That's the sound of telegrams being processed at the Telegraph office in Kolkata, India. The service has been running in India for 163 years, but today it will deliver India's last telegram. Here in the U.S., where the telegram was invented, Western Union abandoned its telegram service in 2006. If that seems surprisingly recent, then consider India, where cell phones are as ubiquitous as they are in the U.S., and telegrams are as irrelevant as they would be to you or me.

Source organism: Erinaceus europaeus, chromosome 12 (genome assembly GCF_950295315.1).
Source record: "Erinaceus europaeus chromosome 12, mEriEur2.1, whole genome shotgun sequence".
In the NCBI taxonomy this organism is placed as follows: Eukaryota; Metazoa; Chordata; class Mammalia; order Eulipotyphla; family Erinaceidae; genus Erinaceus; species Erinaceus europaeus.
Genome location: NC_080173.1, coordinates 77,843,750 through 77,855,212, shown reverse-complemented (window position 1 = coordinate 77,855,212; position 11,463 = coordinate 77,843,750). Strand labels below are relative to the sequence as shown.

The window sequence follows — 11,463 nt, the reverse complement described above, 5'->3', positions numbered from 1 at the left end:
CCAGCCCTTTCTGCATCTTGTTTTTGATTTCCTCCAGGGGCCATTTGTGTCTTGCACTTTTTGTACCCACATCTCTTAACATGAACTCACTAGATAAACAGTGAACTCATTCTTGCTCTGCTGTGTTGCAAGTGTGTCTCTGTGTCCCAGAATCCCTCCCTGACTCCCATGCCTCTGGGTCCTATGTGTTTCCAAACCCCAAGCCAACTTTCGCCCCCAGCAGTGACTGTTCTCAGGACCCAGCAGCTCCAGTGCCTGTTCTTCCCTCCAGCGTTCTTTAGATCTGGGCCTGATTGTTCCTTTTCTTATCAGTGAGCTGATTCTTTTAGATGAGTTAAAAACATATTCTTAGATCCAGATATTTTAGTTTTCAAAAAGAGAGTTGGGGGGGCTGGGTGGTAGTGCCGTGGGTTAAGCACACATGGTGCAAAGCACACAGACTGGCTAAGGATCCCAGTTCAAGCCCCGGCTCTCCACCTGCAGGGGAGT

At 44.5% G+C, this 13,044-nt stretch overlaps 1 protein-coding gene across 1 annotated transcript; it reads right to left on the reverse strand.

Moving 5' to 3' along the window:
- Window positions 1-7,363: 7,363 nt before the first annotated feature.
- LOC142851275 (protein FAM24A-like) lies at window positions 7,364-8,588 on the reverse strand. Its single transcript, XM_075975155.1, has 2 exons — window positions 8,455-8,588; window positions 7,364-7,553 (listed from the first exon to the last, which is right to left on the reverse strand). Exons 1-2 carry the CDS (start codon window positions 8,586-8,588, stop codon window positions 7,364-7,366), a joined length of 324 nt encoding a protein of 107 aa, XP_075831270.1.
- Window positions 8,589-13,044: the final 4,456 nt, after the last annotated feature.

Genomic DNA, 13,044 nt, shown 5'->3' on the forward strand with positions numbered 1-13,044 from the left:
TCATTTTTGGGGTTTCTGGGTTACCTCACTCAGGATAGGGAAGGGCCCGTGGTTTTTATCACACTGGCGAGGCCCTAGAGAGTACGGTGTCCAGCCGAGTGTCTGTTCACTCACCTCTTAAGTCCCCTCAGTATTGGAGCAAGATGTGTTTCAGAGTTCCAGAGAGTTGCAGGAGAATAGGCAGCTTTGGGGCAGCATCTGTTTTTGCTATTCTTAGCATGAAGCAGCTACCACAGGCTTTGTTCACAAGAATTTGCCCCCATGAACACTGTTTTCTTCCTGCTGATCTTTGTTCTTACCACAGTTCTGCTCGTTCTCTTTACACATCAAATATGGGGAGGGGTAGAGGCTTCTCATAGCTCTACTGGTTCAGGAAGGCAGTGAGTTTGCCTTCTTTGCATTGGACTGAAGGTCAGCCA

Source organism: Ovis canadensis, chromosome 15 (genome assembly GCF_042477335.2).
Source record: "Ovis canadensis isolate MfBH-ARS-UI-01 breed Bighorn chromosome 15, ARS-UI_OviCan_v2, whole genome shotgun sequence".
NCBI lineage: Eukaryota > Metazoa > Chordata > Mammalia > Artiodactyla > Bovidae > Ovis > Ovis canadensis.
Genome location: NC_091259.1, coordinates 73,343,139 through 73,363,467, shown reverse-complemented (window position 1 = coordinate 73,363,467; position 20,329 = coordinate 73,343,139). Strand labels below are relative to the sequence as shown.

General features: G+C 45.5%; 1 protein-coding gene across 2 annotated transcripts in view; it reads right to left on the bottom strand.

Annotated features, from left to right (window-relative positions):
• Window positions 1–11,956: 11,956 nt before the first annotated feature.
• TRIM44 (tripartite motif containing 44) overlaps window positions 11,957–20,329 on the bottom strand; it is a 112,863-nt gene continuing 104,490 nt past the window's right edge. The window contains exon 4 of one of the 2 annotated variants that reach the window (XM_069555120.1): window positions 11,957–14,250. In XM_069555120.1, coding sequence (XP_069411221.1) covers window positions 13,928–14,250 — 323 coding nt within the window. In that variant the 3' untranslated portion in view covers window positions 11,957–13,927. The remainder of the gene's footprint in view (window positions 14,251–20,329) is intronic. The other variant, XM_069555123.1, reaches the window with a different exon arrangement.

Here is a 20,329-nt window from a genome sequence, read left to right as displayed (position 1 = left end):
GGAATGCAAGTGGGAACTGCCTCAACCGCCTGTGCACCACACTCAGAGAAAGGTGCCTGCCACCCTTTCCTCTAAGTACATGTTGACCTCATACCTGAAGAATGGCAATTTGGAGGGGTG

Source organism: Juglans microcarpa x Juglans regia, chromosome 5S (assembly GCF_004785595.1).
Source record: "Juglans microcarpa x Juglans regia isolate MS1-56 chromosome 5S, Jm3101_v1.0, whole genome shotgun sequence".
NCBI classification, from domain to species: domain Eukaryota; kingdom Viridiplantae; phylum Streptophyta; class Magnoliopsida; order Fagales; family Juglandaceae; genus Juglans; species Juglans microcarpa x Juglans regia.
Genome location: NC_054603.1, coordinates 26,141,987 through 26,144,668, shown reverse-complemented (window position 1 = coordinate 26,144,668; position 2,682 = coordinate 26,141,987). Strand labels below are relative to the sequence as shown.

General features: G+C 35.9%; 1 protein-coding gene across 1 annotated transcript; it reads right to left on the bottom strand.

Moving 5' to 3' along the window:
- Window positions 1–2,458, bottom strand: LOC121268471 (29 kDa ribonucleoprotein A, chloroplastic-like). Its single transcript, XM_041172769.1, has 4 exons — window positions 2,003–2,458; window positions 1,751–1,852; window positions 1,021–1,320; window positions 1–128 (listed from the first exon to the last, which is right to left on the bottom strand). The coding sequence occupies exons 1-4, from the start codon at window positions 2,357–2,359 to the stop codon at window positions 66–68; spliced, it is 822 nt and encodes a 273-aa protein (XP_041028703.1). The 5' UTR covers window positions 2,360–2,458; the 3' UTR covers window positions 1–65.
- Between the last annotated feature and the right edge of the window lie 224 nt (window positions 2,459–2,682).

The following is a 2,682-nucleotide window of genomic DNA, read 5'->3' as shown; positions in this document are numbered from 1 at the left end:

When religious scholar Reza Aslan was 15, he went to an evangelical Christian camp. For the first time, he heard the gospel story — the story of Jesus. It was a profound experience for him, and he immediately converted. But later, when Aslan went to college and began working toward a degree in the New Testament, he found he had doubts.